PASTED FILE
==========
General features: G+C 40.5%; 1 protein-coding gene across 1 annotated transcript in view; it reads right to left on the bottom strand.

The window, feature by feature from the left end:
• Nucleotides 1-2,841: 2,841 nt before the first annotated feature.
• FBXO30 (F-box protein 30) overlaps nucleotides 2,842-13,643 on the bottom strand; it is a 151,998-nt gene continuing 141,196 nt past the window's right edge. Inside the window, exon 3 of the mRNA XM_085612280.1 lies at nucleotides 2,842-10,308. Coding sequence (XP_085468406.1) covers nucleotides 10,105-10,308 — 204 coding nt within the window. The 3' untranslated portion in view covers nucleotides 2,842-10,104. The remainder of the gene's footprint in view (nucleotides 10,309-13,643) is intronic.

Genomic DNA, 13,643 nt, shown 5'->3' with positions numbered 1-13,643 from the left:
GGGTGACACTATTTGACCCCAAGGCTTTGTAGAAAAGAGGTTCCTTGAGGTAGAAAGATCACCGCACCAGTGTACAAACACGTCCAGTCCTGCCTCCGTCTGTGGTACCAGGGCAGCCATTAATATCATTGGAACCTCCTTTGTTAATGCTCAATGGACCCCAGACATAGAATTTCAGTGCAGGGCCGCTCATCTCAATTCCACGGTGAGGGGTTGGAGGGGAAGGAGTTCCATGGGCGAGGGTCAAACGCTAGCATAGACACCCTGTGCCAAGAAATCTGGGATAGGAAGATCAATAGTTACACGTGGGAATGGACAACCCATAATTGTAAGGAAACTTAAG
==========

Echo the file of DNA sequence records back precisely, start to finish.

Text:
General features: G+C 40.5%; 1 protein-coding gene across 1 annotated transcript in view; it reads right to left on the bottom strand.

The window, feature by feature from the left end:
• Nucleotides 1-2,841: 2,841 nt before the first annotated feature.
• FBXO30 (F-box protein 30) overlaps nucleotides 2,842-13,643 on the bottom strand; it is a 151,998-nt gene continuing 141,196 nt past the window's right edge. Inside the window, exon 3 of the mRNA XM_085612280.1 lies at nucleotides 2,842-10,308. Coding sequence (XP_085468406.1) covers nucleotides 10,105-10,308 — 204 coding nt within the window. The 3' untranslated portion in view covers nucleotides 2,842-10,104. The remainder of the gene's footprint in view (nucleotides 10,309-13,643) is intronic.

Genomic DNA, 13,643 nt, shown 5'->3' with positions numbered 1-13,643 from the left:
GGGTGACACTATTTGACCCCAAGGCTTTGTAGAAAAGAGGTTCCTTGAGGTAGAAAGATCACCGCACCAGTGTACAAACACGTCCAGTCCTGCCTCCGTCTGTGGTACCAGGGCAGCCATTAATATCATTGGAACCTCCTTTGTTAATGCTCAATGGACCCCAGACATAGAATTTCAGTGCAGGGCCGCTCATCTCAATTCCACGGTGAGGGGTTGGAGGGGAAGGAGTTCCATGGGCGAGGGTCAAACGCTAGCATAGACACCCTGTGCCAAGAAATCTGGGATAGGAAGATCAATAGTTACACGTGGGAATGGACAACCCATAATTGTAAGGAAACTTAAG